We investors tend to speak of silver prices as a single, immutable metric. However, there are actually several different ways to calculate the price of silver. Most people, when they speak of the price of silver, are referring to the published electronically-traded COMEX silver index.
A rush to stocks helped silver prices plummet more than 70% between 2011 and 2015. The listed price I am referring to is, of course, the COMEX price. Buying physical silver always carries a price premium, as physical silver has transportation and storage costs associated with it. Generally speaking the premium for owning physical silver is large, and the COMEX price lags behind it significantly, and this lagging is not due to actual demand for the metal.
Low silver prices and increased consumer awareness have seen demand for physical silver skyrocket. The United States Mint even ran out of Silver Eagles in the middle of 2015, unable to keep up with investor demand. Why were silver prices still falling when investor demand for the physical metal was at an all-time high?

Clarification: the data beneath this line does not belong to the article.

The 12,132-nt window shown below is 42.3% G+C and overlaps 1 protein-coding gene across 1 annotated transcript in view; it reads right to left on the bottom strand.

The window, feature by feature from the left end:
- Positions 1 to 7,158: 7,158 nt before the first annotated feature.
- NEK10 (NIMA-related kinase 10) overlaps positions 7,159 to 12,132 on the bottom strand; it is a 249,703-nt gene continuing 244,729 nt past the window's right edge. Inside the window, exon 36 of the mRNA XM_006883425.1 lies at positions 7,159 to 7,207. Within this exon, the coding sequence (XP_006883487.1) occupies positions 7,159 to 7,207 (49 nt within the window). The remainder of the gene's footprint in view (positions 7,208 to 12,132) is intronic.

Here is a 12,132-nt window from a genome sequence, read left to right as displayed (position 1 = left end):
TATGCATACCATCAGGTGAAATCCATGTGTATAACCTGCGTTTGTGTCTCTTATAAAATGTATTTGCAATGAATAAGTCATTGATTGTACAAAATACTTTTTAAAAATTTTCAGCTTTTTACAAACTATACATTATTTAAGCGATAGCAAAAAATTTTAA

Upcoming Shortage of Physical Silver?
Low electronic silver prices have helped cause investors to ditch stocks in silver mining companies, despite the large investor demand for the metal itself. Many of these mining companies have seen their stock prices plummet along with the per-ounce price of the metal they are mining. Many companies went bankrupt, others have scaled drastically back on their silver mining operations. Combined with sustained silver demand, this can mean only one thing: the supply of physical silver will continue to shrink.
The gap between the low electronic price of silver and the higher premiums already being carried by physical silver products cannot stay far apart for long. Rising demand and shrinking silver supplies will eventually cause a correction in the market, seeing even electronic silver prices exploding upward.